Bless your heart.

As many people do, I had a series of (at some points, calamitous) roommates throughout my twenties. When I was in my mid-twenties, I roomed with this lovely Catholic female graduate student who was to be married to a really fun – also Catholic – man, who I think might have also been a graduate student. I can’t clearly remember the details at this advanced age, but they were really genuine people and I enjoyed their company a great deal.

Fast forward a few months, I’d been invited to their traditional Catholic wedding and the obvious choice for a date to accompany me was my then boyfriend, a non-practicing Muslim of obvious Brown People country origin.

The wedding began and progressed normally, and it was very pretty. Then came communion!

If you’ve ever attended a Catholic church service, you’re likely familiar with a ritual that occurs, during which the congregation lines up in the aisles of the sanctuary and makes their way toward the front of the room to imbibe the representation of Jesus’ blood, and consume a small wafer reminiscent of His body.  I spent many years going to Catholic church during holidays (plus summers) while at my grandmother’s house, and am pretty accustomed to this routine. There is one caveat I was not familiar with, however.

Apparently, non-Catholics aren’t allowed to participate in this ritual?

Well, I’m not a practicing Catholic and I didn’t know all of the rules, so I encouraged my unindoctrinated boyfriend to go up for communion because he was fascinated by the proceedings of an unfamiliar religious ceremony and wanted to participate. And it was a wedding, so he wanted to be respectful of the couple.

My partner waited in the line slowly approaching the priest, and when it was his turn, the religious leader refused him communion, opting instead to “bless” him, which essentially amounts to a light, respectful touch on the forehead. However, it was not received respectfully because it took my boyfriend by surprise, and he was mortified at being turned away in front of an entire congregation’s worth of wedding guests, some of whom, I would assume were also not Catholic.

Now, I was twenty-four, and full of the fierceness of youth. I was also totally unaware that I am autistic – so I didn’t recognize that my complete inability to ignore interpersonal wrongdoing was fueling my then inability to overlook the glaring slight I had just witnessed. What came next was something entirely disrespectful to the faith of Catholicism, but it reclaimed the dignity of my boyfriend, so I have no deep regrets. Because, like many autistics, I can’t abide injustice.

I don’t adhere well to any infrastructure that places any one person at a higher level of worth or respect than anyone else – and a ritual that requires robbing someone of their dignity to uphold an arbitrary standard is not one that I can easily overlook, particularly when it has been used as a weapon against someone I love.

I remember the reception more favorably. I was in the company of a person I knew well, so my social anxiety was kept moderately in check. My roommate had purchased a lot of one particular wine of mixed varietal for the reception from the couple’s favorite vineyard, and I can still recall the sweet, pleasing taste. The weather was warm but not too hot or humid, which is unusual during an often sweltering, Southern summer. It was a beautiful evening to remember.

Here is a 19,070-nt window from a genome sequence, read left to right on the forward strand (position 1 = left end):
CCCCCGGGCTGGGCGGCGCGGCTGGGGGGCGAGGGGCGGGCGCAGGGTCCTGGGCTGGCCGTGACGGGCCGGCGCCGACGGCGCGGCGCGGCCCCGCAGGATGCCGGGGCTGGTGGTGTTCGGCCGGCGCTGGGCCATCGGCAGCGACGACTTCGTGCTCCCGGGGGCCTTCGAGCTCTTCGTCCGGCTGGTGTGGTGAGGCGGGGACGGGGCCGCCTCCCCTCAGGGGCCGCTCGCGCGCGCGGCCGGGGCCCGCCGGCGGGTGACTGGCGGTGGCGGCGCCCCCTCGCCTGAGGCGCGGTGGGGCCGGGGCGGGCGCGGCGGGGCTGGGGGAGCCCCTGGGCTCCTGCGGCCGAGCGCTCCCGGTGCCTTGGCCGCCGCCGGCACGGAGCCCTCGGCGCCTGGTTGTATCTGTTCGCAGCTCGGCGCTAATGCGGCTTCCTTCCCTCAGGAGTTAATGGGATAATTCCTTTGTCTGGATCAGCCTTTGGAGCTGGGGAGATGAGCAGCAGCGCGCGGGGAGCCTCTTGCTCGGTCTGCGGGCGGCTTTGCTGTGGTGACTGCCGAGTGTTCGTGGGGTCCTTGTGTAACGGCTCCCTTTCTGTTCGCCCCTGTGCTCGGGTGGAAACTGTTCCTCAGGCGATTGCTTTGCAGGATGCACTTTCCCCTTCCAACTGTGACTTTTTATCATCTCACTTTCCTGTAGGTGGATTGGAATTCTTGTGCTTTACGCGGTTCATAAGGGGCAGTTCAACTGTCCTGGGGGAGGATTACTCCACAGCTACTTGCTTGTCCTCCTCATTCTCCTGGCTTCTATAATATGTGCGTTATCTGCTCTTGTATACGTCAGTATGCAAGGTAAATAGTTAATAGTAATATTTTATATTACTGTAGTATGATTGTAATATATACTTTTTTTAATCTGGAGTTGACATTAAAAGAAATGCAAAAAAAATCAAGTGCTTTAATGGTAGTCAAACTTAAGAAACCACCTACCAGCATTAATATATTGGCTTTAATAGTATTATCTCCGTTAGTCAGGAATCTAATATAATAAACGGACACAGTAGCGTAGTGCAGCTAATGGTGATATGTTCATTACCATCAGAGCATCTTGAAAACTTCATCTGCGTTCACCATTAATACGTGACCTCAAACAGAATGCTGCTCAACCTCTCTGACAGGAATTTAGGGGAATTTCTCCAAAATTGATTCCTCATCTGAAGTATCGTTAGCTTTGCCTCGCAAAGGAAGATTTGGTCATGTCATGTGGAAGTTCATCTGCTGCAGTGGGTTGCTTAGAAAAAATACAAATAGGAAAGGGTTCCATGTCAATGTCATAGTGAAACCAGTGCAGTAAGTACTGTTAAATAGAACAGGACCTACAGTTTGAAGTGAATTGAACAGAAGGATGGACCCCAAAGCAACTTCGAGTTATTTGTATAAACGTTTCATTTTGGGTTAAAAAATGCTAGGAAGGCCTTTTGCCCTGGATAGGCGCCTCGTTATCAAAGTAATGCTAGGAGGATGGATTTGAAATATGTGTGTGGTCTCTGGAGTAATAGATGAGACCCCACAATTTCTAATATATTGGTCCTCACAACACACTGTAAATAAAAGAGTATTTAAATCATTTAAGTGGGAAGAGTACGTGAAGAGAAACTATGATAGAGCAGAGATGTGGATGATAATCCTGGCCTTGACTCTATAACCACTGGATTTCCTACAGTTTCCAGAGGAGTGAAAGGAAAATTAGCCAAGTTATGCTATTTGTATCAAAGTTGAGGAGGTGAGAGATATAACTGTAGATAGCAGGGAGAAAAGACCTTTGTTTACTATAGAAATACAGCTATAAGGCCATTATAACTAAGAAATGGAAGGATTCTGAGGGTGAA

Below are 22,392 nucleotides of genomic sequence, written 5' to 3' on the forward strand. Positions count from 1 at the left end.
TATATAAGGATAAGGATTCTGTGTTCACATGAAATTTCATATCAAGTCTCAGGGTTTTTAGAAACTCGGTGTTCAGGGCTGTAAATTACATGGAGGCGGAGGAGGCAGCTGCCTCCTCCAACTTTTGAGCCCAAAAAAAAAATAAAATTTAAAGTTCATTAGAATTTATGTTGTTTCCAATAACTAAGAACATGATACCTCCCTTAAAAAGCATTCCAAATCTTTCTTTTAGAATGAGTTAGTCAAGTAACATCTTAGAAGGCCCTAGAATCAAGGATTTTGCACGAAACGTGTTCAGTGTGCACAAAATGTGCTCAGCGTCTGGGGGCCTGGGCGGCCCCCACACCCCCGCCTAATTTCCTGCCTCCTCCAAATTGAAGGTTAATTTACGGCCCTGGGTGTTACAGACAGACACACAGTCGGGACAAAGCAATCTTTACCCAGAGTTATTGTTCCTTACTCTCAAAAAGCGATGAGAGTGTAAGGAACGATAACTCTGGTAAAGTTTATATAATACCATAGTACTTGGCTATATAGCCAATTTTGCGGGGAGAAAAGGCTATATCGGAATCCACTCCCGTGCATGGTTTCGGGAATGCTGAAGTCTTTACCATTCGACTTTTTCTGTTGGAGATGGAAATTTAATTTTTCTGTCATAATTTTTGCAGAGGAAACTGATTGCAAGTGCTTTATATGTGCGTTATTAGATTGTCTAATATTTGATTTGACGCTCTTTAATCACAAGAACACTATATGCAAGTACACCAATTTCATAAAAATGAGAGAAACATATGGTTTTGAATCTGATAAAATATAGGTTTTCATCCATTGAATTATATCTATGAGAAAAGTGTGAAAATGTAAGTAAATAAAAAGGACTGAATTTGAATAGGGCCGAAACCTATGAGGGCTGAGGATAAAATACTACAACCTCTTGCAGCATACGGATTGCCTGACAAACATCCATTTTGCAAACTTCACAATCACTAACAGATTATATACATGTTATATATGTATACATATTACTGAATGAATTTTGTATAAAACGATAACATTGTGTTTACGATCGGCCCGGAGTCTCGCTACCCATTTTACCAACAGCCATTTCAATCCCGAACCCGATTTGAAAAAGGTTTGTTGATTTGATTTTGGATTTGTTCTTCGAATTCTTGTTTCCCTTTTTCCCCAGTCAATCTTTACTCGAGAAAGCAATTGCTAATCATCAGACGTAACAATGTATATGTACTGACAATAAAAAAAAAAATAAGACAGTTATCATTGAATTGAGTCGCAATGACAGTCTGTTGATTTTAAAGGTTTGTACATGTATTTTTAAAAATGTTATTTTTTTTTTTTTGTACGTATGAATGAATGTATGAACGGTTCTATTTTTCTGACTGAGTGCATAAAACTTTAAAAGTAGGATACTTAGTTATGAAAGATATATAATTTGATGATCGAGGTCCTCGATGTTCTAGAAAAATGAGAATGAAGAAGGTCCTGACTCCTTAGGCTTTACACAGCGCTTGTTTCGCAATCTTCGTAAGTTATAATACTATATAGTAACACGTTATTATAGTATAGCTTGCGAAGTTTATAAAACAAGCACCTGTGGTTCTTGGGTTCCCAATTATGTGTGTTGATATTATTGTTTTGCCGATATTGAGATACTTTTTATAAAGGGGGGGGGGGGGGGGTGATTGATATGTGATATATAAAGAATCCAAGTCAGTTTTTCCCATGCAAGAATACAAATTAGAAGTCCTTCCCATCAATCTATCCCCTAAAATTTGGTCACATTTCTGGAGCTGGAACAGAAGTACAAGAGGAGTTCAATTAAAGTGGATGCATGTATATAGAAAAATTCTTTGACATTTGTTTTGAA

We all got pretty tipsy, and the dancing began.

A dance circle formed. You know, one of those formations where people take turns dancing in the middle and then retreat to the perimeter? Well, the officiating priest was young and hip, and he was all about that dance circle.

I was still silently raging, though.

I joined the dance circle. As the priest made his way to the middle to show off his moves, I danced casually into the center with him as everyone watched from the sides, visably uncomfortable. My desire to right a perceived wrong was stronger than my desire to people-please at that moment, so I kept moving. I promptly blessed the priest on the forehead, then danced my way back out. Obviously embarrassed, he immediately exited the dance floor and returned to his seat.

I said to my boyfriend, “Nobody puts my baby in a corner.” And then we left, because I had just committed the biggest party foul of all recorded time.

“The key to making money is speed, not safety.”

I wrote this for an Environmental Studies class when I was just a wee version of myself:

As far as liking Chris Carroll’s High-Tech Trash, well, I wouldn’t say that I particularly enjoy reading about individuals in poverty-stricken areas of developing countries burning our trash to salvage practically worthless scrap metal for a return equivalent to the average American’s pocket change. I am grateful to the author for a vivid reminder that outputs of thoughtless consumerism are no less detrimental to the biosphere than intentional disregard for its consequences, and that claiming ignorance does not excuse one from the health and environmental repercussions of unmitigated waste production and disposal.